Self videoing the thrilling recovery took an explosive turn for the better, for as I found the beautiful deer piled up in a tangle of green briar, I heard the rumble of my wife Shemane’s Mercedes coming down the gravel road above the timbered ridge not far off. With the camera buzzing, I ran wildly toward her screaming for her to come join me in the celebration of this very special buck. I come off like a raving idiot (so what else is new?) but succeeded in getting her attention. She graciously took over camera duties like the pro that she is, and we taped the reverential tribute to this fine 150 class whitetail deer. The TV show of this amazing hunt will be as special as the soul stirring encounter and kill with my lucky 13. I’ll take lucky over good everytime.

To book a hunt with Ted Nugent, visit tednugent.com or call Sunrize Safaris at 800-343-4868.

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Published by tbbalson88 on 05 May 2009

I was just in my local archery store today and I needed to rage about this obsession with speed, I shoot the Dren LD and I am getting on a good day 260fps with axis 340’s, the ridiculous thing is that people think that is far too slow, I am sorry you get to a point where speed just doesnt matter, the only thing you can change with speed is how far in the dirt your arrow is gonna stick after it passes through the deer. Not to mention the new “speed” bows are not a treat to shoot what so ever

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Published by Jason Balazs on 10 Dec 2008

Martin Hatfield Takedown Review

Hi everyone. I just finished the review of the Hatfield Takedown. You can read it here —-> http://www.outdoorproductreview.com/index.php?option=com_content&view=article&id=61:martin-hatfield-takedown-recurve&catid=25:archery&Itemid=43

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Published by Jason Balazs on 01 Nov 2008

2008 Bow Review: Martin Firecat Pro X

Field Evaluation 2008 Firecat Pro-x

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Published by Scott M on 30 Oct 2008

The Priviledge of Hunting

I’ve hunted on and off for a total of about 11 seasons now, and my attitude about hunting has changed more dramatically than I ever would have imagined.  Starting out I was always in a rush, especially deer hunting.  The minute I saw a flicker of brown or white my gun was on my shoulder and I was trying to find the deer in my scope.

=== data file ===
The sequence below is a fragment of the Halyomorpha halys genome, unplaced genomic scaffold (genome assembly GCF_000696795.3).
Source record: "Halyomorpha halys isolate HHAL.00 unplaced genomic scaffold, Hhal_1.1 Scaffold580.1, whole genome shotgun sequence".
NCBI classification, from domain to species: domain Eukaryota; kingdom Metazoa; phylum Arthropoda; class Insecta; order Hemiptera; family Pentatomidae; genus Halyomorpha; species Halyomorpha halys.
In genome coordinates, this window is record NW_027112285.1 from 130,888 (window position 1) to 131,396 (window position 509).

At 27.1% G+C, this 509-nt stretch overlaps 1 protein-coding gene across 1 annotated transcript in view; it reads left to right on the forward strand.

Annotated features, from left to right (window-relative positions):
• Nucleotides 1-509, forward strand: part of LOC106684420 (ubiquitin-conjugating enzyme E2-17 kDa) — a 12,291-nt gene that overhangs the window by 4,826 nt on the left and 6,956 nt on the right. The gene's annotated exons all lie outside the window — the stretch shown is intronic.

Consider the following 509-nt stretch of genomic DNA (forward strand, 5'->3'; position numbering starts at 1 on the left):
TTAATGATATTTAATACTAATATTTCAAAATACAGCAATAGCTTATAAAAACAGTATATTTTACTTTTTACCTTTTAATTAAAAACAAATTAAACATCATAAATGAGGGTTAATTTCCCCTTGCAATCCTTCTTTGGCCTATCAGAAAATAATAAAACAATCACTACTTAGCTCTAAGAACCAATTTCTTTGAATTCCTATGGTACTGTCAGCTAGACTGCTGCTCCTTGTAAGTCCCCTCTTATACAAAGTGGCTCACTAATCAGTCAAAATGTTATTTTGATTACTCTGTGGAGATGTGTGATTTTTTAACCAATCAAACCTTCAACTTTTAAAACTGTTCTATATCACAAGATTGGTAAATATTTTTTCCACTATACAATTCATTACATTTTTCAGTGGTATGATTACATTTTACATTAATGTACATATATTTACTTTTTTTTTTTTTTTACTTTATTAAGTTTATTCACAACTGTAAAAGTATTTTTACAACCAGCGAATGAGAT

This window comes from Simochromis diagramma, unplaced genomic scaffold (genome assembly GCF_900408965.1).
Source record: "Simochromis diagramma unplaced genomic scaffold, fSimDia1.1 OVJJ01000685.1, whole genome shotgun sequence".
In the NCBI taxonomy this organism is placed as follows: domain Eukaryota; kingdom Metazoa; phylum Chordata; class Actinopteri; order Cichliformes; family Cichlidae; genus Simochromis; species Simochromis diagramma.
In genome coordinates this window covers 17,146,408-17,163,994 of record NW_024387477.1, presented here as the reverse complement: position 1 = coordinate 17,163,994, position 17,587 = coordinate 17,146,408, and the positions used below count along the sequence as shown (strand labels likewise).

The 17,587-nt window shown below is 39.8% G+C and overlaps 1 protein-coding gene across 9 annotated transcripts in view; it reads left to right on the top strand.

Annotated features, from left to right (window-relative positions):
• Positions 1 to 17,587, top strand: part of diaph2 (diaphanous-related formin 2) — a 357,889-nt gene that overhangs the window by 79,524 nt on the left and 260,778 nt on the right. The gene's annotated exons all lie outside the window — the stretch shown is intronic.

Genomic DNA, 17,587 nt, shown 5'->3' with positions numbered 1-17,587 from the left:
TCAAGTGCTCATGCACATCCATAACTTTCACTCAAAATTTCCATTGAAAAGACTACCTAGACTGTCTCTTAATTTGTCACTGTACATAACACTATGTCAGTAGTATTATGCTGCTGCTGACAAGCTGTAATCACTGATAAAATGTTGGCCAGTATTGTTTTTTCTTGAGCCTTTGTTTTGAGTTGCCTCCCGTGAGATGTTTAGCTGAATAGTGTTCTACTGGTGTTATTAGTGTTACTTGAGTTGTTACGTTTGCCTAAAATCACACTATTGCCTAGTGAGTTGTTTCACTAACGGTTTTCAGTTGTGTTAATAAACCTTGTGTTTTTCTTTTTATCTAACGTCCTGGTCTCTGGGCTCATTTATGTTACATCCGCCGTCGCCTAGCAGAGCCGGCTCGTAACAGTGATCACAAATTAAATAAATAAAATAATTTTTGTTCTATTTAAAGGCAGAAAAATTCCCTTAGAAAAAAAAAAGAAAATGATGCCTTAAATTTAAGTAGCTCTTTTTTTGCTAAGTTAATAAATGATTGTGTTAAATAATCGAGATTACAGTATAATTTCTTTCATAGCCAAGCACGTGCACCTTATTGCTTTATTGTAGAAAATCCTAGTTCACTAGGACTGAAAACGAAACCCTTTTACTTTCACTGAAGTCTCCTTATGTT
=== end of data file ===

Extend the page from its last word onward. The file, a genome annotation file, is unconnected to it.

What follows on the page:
After harvesting some nice deer, and honestly making some foolish shots, I realized I’m not out here for the kill, I’m out here for the hunt.  That kind of thinking led me choose archery as my first choice for method of hunting these days.

Archery hunters choose to do things the more difficult way.  We have to get closer, we have to be careful of wind, and scent, we have to make a perfect shot, because follow-ups are rarities in the archery woods.

From purchasing the bow last spring, through practicing daily all summer, I couldn’t have been more excited for the Pennsylvania archery season.  The opener came and sure enough I had some action the first morning.

Four doe came in together.  The problem was when I saw the first I thought she was alone.  So, when I turned to get a better look, the big mature doe bringing up the rear saw me in the tree.  She alerted the rest and they bolted.

I was able to hunt again the first monday night of the season and as I arranged my gear at the base of the tree, two doe came into my setup.  As they fed I was able to nock an arrow and come to full draw while kneeling next to my tree.  The first doe stepped behind some brush, so I settled my 20 yard pin on the second doe.  As I looked her up and down I came to the conclusion she was a yearling.  While it would have been great to punch my tag on my second outing of the year, I asked myself, “is this small doe how I want to use my single doe tag?”  I knew the answer to that question, and slowly let down my bow.  I continued to kneel next to the tree as they fed out of sight.

I spent the next couple of hours in the tree, without another sighting.  Even though I didn’t see another deer that night I felt like that night was the most successful night of hunting I’ve had in a long time.

It’s our priviledge to be in the woods pursuing such amazing creatures, and we choose when to fill our tags, we are never obligated to fill our tags.  That, at least for me, is what makes hunting a great tradition.

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Published by kbrando on 16 Oct 2008

WINNERS NEED TO CONTACT ME

Hello all, as you know the Blog Contest has been completed and we are working diligently to get all the prizes out.

We still have not heard from some of the winners.

So, If your name is listed as one of the official winners of the Archery Talk Blog Contest 2.0 PLEASE contact me via PM as soon as you can and we will get your prize out to you ASAP!

Thank you

Kbrando